Canadian M1910 Ross Bayonet Marked to the 2nd Royal Canadian Garrison Artillery
This example has the more common Mark II unfullered ‘Quill-point’ blade, modified from the original for better performance in the thrust. Wood grips, leather scabbard with steel throat and button chape, leather stapled frog.
Pommel is marked with the broad arrow, a crown inspection stamp, ‘11’, indicating that it is a Mark II, ‘11/11’, indicating that it was manufactured in November 1911, and on the curved underside hand-stamped ‘3.12 / 2. / R.C.G.A / 222’, indicating that this bayonet was issued to the 2nd Brigade, Royal Canadian Garrison Artillery, weapon number 222, in March 1912. The maker’s mark of the Ross Rifle Company is almost completely rubbed away, with only the last few letters of ‘Patented 1907’ still visible. Scabbard is unmarked.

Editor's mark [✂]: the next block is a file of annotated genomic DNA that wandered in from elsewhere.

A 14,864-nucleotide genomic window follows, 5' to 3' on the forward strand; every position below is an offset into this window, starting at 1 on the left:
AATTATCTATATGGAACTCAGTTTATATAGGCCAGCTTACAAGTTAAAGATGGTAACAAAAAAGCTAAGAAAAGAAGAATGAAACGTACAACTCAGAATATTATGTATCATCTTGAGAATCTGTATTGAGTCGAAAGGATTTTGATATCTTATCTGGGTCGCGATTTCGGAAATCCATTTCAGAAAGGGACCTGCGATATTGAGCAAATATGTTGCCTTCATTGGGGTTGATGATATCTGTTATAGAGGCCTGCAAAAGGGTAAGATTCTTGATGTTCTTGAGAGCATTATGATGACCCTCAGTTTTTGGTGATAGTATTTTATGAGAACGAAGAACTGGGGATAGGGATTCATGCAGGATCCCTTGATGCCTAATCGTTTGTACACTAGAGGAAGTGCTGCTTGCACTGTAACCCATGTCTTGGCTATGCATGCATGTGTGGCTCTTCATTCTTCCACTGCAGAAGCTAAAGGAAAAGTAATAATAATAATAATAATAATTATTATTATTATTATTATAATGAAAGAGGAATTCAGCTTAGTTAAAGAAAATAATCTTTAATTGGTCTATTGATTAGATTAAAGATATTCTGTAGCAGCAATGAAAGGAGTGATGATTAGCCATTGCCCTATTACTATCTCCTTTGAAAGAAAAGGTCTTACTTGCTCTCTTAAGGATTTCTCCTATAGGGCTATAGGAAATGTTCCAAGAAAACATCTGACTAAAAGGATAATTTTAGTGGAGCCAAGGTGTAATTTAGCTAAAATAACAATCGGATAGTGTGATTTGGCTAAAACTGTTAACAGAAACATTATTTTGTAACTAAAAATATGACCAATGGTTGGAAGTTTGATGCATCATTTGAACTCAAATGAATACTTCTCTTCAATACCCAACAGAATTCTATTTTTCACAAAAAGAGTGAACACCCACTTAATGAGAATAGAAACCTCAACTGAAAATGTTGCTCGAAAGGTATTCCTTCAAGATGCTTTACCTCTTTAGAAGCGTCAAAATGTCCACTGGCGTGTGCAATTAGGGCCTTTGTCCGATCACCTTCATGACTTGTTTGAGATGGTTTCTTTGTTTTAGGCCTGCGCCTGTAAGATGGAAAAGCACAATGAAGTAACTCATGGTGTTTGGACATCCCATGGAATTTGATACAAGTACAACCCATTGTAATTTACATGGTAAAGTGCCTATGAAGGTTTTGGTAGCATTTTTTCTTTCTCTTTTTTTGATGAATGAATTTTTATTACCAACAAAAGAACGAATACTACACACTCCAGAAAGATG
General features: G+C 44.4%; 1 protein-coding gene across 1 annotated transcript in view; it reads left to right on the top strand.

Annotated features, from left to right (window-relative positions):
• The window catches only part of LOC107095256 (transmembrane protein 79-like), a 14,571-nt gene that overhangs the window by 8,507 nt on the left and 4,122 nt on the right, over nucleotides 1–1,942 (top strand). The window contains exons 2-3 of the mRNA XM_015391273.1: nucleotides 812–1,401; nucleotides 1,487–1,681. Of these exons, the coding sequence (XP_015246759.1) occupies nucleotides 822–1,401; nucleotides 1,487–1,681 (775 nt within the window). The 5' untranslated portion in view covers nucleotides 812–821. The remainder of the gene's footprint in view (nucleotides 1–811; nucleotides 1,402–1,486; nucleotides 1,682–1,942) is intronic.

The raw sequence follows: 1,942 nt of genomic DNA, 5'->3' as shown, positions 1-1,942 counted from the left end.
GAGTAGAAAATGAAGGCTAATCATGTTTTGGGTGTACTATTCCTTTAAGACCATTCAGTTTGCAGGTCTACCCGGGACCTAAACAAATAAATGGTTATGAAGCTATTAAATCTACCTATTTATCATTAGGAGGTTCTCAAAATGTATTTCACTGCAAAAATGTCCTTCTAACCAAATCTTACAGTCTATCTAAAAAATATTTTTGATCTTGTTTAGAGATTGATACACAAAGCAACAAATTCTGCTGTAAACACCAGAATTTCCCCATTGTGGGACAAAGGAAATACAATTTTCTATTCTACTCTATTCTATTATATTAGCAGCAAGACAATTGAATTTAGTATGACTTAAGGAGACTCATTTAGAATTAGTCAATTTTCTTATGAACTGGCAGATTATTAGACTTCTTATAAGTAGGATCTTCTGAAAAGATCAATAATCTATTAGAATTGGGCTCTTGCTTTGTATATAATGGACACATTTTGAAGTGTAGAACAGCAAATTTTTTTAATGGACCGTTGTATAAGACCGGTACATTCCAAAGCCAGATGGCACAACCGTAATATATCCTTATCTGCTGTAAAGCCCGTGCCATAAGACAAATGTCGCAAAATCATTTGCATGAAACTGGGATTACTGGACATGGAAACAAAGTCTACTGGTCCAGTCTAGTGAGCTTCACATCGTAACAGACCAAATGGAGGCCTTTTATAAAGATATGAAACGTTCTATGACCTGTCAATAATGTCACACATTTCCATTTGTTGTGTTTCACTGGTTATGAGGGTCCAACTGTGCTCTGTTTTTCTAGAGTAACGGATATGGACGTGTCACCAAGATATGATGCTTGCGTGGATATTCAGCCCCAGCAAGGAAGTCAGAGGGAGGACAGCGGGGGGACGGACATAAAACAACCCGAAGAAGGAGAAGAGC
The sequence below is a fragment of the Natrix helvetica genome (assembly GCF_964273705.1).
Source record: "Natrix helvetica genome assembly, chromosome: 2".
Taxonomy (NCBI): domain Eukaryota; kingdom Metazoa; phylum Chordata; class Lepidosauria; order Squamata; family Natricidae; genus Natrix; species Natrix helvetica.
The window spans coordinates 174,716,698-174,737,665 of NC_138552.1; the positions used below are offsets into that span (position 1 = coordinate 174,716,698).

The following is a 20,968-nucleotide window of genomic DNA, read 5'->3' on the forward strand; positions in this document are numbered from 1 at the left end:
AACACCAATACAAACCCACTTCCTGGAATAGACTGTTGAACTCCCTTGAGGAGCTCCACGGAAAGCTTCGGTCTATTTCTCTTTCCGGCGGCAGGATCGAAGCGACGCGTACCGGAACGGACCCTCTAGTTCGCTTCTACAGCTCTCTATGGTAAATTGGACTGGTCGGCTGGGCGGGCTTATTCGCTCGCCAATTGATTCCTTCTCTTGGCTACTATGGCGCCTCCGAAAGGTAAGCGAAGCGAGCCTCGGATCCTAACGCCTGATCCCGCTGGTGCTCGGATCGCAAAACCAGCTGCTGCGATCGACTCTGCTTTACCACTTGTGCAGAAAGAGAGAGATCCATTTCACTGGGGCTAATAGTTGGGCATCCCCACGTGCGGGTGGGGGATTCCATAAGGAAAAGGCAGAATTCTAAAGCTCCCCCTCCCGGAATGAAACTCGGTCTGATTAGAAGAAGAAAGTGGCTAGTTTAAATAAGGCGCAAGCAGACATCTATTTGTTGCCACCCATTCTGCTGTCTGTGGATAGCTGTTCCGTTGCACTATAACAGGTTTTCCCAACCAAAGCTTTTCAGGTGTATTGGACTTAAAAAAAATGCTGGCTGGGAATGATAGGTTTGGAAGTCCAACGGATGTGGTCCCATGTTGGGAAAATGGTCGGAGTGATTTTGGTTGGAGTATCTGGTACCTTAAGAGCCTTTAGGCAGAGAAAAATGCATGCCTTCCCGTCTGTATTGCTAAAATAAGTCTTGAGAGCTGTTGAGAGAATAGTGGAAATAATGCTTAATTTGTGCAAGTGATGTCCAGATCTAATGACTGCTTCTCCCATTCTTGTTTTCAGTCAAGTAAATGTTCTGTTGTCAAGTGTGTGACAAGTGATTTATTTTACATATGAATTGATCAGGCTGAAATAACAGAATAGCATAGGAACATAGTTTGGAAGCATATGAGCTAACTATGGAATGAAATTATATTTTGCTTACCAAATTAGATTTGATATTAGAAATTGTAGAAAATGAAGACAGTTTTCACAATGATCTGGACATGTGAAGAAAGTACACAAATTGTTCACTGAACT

The 2nd Brigade Royal Canadian Garrison Artillery was a militia unit
The Ross rifle was used during WW1 by Canadian troops but underperformed on the battlefield and was withdrawn in 1916 in favour of the Lee Enfield. Most were kept for training purposes while 20,000 were sold to the United States. Thousands were issued to the British Home Guard during WW2, and a few bayonets used by the SAS to fit Thompson submachine guns.